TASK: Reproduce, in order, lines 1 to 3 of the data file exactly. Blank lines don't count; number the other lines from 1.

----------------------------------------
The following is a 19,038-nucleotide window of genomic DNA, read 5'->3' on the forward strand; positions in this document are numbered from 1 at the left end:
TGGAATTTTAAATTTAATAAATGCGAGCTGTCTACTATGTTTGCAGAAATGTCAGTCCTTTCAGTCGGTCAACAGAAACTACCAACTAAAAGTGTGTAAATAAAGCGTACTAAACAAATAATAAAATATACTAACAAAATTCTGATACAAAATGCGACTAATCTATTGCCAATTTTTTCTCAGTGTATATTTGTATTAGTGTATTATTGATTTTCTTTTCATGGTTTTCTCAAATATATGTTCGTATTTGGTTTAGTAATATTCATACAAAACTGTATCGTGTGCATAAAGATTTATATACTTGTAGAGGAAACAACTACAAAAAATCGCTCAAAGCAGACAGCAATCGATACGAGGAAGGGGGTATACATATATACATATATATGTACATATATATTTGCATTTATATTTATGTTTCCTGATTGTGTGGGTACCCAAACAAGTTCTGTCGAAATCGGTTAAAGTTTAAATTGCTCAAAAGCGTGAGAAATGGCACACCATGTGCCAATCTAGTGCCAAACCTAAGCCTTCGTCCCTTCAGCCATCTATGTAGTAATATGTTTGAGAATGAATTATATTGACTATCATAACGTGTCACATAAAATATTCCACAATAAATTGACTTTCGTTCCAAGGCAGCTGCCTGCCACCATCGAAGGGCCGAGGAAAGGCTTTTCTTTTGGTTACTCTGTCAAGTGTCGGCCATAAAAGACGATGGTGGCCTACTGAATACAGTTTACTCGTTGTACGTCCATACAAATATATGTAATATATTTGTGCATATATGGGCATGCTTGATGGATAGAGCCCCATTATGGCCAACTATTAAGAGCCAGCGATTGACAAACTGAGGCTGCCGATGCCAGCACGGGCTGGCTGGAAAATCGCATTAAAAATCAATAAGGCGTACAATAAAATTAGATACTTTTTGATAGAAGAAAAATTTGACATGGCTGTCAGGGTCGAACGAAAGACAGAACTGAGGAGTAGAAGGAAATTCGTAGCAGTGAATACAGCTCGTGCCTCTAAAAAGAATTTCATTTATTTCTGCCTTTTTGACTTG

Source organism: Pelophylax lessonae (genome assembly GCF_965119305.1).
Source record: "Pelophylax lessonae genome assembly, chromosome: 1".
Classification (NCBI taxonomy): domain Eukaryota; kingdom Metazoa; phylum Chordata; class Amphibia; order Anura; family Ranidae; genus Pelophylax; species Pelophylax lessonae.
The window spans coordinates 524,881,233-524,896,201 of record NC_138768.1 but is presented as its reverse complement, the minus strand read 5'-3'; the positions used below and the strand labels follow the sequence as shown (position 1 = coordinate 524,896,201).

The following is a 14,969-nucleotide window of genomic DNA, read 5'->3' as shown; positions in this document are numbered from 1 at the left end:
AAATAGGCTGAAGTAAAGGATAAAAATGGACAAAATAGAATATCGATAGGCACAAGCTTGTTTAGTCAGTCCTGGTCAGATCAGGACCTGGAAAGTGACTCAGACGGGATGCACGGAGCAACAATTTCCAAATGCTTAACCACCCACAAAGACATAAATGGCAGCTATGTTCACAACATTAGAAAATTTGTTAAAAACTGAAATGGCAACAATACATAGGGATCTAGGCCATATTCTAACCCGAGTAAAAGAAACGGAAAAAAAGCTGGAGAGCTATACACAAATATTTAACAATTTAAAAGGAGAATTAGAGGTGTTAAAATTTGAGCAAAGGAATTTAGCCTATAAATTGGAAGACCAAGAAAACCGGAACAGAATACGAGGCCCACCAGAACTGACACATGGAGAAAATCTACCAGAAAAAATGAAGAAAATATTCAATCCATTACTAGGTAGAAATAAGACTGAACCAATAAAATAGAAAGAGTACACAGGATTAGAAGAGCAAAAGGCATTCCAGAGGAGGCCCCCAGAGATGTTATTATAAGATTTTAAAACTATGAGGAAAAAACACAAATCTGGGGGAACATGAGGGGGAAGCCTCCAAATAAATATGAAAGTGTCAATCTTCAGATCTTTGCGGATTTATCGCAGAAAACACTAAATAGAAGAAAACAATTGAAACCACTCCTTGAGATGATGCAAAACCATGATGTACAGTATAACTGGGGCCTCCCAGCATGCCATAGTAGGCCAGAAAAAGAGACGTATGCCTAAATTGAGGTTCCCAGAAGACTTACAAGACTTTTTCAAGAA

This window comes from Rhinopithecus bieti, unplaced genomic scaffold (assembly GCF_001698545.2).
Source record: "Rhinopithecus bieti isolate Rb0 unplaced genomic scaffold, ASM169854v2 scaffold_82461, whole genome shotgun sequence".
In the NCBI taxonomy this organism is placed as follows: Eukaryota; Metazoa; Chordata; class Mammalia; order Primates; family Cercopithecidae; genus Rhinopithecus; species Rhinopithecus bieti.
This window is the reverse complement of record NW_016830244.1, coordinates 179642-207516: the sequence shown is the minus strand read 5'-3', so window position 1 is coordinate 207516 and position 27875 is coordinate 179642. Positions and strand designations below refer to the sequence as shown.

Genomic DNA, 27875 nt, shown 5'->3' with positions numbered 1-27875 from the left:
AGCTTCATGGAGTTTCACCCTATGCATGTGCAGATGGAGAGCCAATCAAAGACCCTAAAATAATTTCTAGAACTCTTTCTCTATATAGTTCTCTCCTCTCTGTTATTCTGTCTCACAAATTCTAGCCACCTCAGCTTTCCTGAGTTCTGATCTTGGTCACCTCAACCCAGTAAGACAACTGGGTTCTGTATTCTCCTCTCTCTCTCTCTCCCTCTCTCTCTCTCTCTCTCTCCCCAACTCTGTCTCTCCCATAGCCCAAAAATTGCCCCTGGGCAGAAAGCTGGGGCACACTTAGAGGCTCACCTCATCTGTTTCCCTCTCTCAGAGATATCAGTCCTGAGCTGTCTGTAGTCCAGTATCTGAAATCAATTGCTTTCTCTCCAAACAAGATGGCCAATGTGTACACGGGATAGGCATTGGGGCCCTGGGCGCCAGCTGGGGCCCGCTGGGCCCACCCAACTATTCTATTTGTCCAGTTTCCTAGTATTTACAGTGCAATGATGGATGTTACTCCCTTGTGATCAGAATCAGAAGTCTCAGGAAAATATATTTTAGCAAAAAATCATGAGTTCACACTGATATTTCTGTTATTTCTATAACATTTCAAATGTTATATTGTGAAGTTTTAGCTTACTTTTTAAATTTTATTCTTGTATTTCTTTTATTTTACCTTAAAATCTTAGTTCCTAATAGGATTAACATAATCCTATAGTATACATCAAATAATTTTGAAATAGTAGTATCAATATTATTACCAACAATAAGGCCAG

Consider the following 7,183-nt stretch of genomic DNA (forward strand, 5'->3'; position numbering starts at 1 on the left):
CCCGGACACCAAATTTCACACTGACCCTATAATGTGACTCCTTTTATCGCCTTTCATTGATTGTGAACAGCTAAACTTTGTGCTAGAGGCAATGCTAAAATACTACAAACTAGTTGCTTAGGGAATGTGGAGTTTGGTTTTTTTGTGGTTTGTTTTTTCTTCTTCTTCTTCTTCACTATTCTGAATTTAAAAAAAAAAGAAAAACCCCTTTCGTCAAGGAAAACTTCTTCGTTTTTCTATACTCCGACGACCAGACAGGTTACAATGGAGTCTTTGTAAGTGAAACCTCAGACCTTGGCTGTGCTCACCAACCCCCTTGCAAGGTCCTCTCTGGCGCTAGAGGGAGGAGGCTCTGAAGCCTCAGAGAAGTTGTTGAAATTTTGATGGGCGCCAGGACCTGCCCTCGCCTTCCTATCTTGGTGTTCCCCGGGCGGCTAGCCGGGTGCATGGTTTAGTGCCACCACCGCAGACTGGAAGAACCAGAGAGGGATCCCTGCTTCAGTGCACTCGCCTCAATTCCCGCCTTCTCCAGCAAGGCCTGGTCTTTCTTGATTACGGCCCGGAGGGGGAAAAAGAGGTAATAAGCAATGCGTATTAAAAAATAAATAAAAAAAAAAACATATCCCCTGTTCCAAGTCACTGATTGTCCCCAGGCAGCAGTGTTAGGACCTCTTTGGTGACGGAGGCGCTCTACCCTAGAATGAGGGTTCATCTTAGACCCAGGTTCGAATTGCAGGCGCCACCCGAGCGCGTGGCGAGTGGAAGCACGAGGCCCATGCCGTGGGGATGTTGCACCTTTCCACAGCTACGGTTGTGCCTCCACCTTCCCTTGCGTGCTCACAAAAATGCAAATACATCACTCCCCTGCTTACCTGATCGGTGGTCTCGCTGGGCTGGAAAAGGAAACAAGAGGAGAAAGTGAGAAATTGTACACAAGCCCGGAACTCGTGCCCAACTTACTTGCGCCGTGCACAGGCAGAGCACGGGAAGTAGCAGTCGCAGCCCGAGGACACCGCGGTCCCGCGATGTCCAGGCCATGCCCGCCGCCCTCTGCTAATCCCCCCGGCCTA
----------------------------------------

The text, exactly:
The following is a 19,038-nucleotide window of genomic DNA, read 5'->3' on the forward strand; positions in this document are numbered from 1 at the left end:
TGGAATTTTAAATTTAATAAATGCGAGCTGTCTACTATGTTTGCAGAAATGTCAGTCCTTTCAGTCGGTCAACAGAAACTACCAACTAAAAGTGTGTAAATAAAGCGTACTAAACAAATAATAAAATATACTAACAAAATTCTGATACAAAATGCGACTAATCTATTGCCAATTTTTTCTCAGTGTATATTTGTATTAGTGTATTATTGATTTTCTTTTCATGGTTTTCTCAAATATATGTTCGTATTTGGTTTAGTAATATTCATACAAAACTGTATCGTGTGCATAAAGATTTATATACTTGTAGAGGAAACAACTACAAAAAATCGCTCAAAGCAGACAGCAATCGATACGAGGAAGGGGGTATACATATATACATATATATGTACATATATATTTGCATTTATATTTATGTTTCCTGATTGTGTGGGTACCCAAACAAGTTCTGTCGAAATCGGTTAAAGTTTAAATTGCTCAAAAGCGTGAGAAATGGCACACCATGTGCCAATCTAGTGCCAAACCTAAGCCTTCGTCCCTTCAGCCATCTATGTAGTAATATGTTTGAGAATGAATTATATTGACTATCATAACGTGTCACATAAAATATTCCACAATAAATTGACTTTCGTTCCAAGGCAGCTGCCTGCCACCATCGAAGGGCCGAGGAAAGGCTTTTCTTTTGGTTACTCTGTCAAGTGTCGGCCATAAAAGACGATGGTGGCCTACTGAATACAGTTTACTCGTTGTACGTCCATACAAATATATGTAATATATTTGTGCATATATGGGCATGCTTGATGGATAGAGCCCCATTATGGCCAACTATTAAGAGCCAGCGATTGACAAACTGAGGCTGCCGATGCCAGCACGGGCTGGCTGGAAAATCGCATTAAAAATCAATAAGGCGTACAATAAAATTAGATACTTTTTGATAGAAGAAAAATTTGACATGGCTGTCAGGGTCGAACGAAAGACAGAACTGAGGAGTAGAAGGAAATTCGTAGCAGTGAATACAGCTCGTGCCTCTAAAAAGAATTTCATTTATTTCTGCCTTTTTGACTTG

Source organism: Pelophylax lessonae (genome assembly GCF_965119305.1).